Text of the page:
Albert Lance

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Albert Lance
17.10.1962. Jeanne Rhode. Roberto Benzi. etc. (1962) - 53Fi2977 (cropped).jpg
Background information
Birth nameLancelot Albert Ingram
Born(1925-07-12)12 July 1925
Medindie, South Australia, Australia
Died15 May 2013(2013-05-15) (aged 87)
Colomars, France
Occupation(s)Opera singer
Years active1950–2011

Albert Lance (12 July 1925 15 May 2013) was an Australian tenor, also holding French citizenship. He was Australia's principal tenor during the 1950s and later enjoyed a highly successful career in France. [1]

Tenor is a male voice type in classical music whose vocal range lies between the countertenor and baritone. The tenor's vocal range extends up to C5. The low extreme for tenors is roughly A2 (two As below middle C). At the highest extreme, some tenors can sing up to the second F above middle C (F5). The tenor voice type is generally divided into the leggero tenor, lyric tenor, spinto tenor, dramatic tenor, heldentenor, and tenor buffo or spieltenor.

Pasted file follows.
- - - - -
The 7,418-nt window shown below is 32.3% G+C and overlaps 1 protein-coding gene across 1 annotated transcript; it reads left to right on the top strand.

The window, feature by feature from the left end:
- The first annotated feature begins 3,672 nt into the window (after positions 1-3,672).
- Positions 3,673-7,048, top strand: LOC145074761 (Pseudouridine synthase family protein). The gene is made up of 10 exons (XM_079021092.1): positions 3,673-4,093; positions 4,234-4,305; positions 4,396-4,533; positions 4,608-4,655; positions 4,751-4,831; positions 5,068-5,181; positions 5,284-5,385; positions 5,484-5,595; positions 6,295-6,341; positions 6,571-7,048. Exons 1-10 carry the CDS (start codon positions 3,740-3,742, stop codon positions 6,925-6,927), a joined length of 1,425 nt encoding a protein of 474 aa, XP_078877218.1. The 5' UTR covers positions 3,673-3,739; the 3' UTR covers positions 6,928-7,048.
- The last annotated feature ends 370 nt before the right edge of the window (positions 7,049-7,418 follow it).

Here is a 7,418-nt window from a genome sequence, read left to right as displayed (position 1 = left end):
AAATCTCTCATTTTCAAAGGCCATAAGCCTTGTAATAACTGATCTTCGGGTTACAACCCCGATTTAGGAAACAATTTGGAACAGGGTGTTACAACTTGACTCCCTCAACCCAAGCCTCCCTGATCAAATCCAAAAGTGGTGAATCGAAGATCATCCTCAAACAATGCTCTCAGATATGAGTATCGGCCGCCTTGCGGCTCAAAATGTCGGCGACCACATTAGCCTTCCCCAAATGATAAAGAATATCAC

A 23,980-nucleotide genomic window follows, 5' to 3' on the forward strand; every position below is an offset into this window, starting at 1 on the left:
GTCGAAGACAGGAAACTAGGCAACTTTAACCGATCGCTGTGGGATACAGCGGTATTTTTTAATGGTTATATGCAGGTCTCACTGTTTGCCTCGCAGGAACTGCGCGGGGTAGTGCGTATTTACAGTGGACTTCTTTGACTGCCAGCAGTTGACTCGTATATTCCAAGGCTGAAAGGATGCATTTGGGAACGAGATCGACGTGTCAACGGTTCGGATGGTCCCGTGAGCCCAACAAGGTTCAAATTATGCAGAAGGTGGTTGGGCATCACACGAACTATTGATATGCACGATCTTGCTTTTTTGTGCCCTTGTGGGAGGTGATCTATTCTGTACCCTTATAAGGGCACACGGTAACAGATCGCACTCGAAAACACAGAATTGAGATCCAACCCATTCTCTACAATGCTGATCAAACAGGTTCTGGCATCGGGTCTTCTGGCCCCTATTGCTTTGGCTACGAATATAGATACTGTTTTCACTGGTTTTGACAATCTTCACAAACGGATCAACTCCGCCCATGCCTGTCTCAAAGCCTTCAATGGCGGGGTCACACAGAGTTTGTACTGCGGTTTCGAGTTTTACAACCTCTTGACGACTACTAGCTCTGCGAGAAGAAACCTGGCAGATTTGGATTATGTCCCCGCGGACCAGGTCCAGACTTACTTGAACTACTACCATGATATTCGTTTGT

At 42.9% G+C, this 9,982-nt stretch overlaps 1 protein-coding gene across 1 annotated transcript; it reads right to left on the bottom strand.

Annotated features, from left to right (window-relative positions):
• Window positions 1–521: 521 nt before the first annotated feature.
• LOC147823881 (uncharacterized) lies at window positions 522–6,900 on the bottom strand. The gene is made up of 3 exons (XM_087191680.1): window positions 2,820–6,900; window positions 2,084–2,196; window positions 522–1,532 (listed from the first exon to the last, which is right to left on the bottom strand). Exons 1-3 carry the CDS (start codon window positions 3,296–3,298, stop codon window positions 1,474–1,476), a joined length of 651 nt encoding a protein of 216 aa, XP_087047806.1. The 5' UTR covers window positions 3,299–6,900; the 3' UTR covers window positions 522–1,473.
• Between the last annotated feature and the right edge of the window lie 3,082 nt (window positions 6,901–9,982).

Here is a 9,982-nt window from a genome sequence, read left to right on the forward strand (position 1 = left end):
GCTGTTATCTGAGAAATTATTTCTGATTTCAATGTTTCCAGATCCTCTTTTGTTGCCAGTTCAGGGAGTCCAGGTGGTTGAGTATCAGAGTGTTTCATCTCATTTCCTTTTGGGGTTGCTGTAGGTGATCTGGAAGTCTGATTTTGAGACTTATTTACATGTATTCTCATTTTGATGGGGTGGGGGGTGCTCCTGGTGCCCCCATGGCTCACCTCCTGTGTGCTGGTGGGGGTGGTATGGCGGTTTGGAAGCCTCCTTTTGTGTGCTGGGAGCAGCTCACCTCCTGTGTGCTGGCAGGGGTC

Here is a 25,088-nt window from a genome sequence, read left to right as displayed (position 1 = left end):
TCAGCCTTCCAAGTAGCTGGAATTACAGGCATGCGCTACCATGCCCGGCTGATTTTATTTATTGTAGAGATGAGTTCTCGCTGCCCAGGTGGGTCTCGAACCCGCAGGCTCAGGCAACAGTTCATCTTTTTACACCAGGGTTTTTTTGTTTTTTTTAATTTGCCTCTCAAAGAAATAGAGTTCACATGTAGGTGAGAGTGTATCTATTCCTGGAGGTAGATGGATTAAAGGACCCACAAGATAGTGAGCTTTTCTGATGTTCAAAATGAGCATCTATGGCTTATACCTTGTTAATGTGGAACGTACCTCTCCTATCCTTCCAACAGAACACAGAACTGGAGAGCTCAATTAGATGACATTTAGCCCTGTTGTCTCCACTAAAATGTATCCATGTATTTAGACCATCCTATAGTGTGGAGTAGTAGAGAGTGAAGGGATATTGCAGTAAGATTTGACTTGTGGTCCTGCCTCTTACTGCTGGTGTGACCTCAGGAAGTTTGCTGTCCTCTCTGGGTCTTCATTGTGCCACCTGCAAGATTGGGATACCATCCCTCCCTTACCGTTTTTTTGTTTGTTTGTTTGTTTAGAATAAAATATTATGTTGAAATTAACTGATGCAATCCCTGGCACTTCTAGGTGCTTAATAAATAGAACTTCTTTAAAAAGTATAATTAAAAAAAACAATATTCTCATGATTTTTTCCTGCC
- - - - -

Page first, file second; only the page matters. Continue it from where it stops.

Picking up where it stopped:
He was born in Medindie, South Australia as Lancelot Albert Ingram, but was usually known as Lance Ingram. He began singing as a child, in school and in church choir. His mother made him study voice at the Melbourne Music Conservatory. After graduation, he sang in cafés and night clubs, and joined a touring company and performed throughout Australia, singing popular songs. The director of that company was impressed enough to send him for an audition at the Melbourne Opera, where he was immediately offered a contract. He made his debut there, as Cavaradossi in Tosca , in 1950, and went on to sing Rodolfo in La bohème , and Pinkerton in Madama Butterfly , to considerable acclaim. He then appeared as the lead in The Tales of Hoffmann given in honour of Queen Elizabeth II in 1953.